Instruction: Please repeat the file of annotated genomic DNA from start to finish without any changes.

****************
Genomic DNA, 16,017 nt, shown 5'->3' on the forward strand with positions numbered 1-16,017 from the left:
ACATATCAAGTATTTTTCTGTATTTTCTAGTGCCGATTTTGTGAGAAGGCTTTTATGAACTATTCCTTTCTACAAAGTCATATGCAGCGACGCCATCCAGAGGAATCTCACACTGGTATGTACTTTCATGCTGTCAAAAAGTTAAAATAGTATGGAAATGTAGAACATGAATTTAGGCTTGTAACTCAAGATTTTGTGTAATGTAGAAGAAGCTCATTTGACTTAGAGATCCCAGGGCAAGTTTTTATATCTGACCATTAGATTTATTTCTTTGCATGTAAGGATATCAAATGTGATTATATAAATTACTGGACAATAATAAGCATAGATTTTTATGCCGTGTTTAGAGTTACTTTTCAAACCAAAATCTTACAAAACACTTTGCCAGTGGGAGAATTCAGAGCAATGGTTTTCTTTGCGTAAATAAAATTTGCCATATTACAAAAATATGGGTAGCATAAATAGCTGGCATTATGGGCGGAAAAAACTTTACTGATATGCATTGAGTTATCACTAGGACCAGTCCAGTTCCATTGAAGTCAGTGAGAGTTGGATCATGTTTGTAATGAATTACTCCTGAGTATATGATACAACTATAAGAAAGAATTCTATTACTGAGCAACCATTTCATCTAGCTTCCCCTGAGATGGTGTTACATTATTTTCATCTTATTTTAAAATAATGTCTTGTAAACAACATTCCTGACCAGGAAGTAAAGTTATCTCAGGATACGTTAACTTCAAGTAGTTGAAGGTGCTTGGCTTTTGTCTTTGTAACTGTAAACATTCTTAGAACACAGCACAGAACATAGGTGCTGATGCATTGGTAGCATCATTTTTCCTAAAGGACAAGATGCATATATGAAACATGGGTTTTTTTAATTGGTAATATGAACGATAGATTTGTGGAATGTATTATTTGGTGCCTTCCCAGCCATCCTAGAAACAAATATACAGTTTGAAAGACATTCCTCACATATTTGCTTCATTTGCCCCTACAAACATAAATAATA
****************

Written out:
Genomic DNA, 16,017 nt, shown 5'->3' on the forward strand with positions numbered 1-16,017 from the left:
ACATATCAAGTATTTTTCTGTATTTTCTAGTGCCGATTTTGTGAGAAGGCTTTTATGAACTATTCCTTTCTACAAAGTCATATGCAGCGACGCCATCCAGAGGAATCTCACACTGGTATGTACTTTCATGCTGTCAAAAAGTTAAAATAGTATGGAAATGTAGAACATGAATTTAGGCTTGTAACTCAAGATTTTGTGTAATGTAGAAGAAGCTCATTTGACTTAGAGATCCCAGGGCAAGTTTTTATATCTGACCATTAGATTTATTTCTTTGCATGTAAGGATATCAAATGTGATTATATAAATTACTGGACAATAATAAGCATAGATTTTTATGCCGTGTTTAGAGTTACTTTTCAAACCAAAATCTTACAAAACACTTTGCCAGTGGGAGAATTCAGAGCAATGGTTTTCTTTGCGTAAATAAAATTTGCCATATTACAAAAATATGGGTAGCATAAATAGCTGGCATTATGGGCGGAAAAAACTTTACTGATATGCATTGAGTTATCACTAGGACCAGTCCAGTTCCATTGAAGTCAGTGAGAGTTGGATCATGTTTGTAATGAATTACTCCTGAGTATATGATACAACTATAAGAAAGAATTCTATTACTGAGCAACCATTTCATCTAGCTTCCCCTGAGATGGTGTTACATTATTTTCATCTTATTTTAAAATAATGTCTTGTAAACAACATTCCTGACCAGGAAGTAAAGTTATCTCAGGATACGTTAACTTCAAGTAGTTGAAGGTGCTTGGCTTTTGTCTTTGTAACTGTAAACATTCTTAGAACACAGCACAGAACATAGGTGCTGATGCATTGGTAGCATCATTTTTCCTAAAGGACAAGATGCATATATGAAACATGGGTTTTTTTAATTGGTAATATGAACGATAGATTTGTGGAATGTATTATTTGGTGCCTTCCCAGCCATCCTAGAAACAAATATACAGTTTGAAAGACATTCCTCACATATTTGCTTCATTTGCCCCTACAAACATAAATAATA